September 25, 2007 — Obese patients are presenting new challenges in emergency care, from burdening patient transport systems to complicating diagnosis and treatment, and as rates of obesity accelerate, emergency departments struggle to cope according to an article in the current issue of the Annals of Emergency Medicine.
Its article “Emergency Departments Shoulder Challenges of Providing Care, Preserving Dignity for the ‘Super Obese,’” cites a survey that finds the emergency department has been the most affected area in hospitals by the growing population of obese patients.
“Higher levels of obesity will lead to more people getting sick with heart disease, hypertension or diabetes and coming to the emergency department,” said Dr. Theodore Delbridge, chief of emergency medicine at Pitt County Memorial Hospital in Greenville, North Carolina. “Clearly the obesity epidemic is having an effect on emergency department care. The steady increase in obese and super obese patients creates pressures across the entire spectrum of patient care, from ambulance capacity to proper drug dosing.”
Super obese patients present the greatest difficulties to emergency medical care providers, from pre-hospital care through hospital admission. Patients who weigh more than 400 pounds may require bariatric ambulances, which are rare due to their high cost. In addition, EMS workers typically only lift 100 pounds, meaning a larger patient will require extra personnel. Nearly half of surveyed EMS workers reported back injuries related to lifting extremely heavy patients. Global sales in bariatric stretchers and lift systems are expected to soar in the next five years.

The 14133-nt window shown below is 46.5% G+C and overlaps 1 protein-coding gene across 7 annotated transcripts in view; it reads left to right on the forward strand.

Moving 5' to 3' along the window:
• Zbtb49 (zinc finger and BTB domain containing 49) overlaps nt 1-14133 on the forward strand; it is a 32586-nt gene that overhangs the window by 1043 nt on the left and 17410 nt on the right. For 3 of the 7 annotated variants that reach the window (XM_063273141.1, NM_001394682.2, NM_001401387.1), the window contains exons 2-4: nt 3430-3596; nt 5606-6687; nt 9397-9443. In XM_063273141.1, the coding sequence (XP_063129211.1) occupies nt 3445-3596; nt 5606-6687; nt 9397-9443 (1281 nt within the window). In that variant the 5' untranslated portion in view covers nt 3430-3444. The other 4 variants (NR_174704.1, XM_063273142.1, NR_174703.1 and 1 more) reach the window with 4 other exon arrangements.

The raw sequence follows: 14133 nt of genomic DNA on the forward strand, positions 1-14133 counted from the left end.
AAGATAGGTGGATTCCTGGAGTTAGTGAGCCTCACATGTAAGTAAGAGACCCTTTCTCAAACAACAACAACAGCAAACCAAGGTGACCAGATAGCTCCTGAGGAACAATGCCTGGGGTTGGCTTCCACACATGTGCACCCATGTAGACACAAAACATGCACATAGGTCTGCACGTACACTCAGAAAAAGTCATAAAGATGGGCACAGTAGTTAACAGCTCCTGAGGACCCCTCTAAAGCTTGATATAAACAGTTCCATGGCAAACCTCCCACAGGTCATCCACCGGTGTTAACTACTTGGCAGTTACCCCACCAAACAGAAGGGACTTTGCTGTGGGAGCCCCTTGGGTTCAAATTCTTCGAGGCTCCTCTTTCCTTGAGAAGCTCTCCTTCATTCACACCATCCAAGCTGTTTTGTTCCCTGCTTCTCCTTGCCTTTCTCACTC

In addition, super obesity may create complications in diagnosis and treatment because of difficulties with blood draws, lumbar punctures or imaging machines such as CT scanners. Drug dosing poses additional dilemmas since, for most drugs, there are few clinical studies on proper dosing for very large patients.
The article states between 1986 and 2000, the prevalence of super obese patients has increased by a factor of five, from one in 2,000 to one in 400. Seventy-eight percent of hospitals reported an increase in the admission of severely obese patients in the last year, a trend that seems likely to continue.
“The bottom line is that this trend is not going away and emergency care providers will have to find ways to optimize care,” said Dr. Delbridge. “Emergency physicians adapt to all kinds of changes in our patient population and this is no different.”
The Annals of Emergency Medicine is the peer-reviewed scientific journal for the American College of Emergency Physicians, a national medical society with more than 25,000 members
For more information: www.acep.org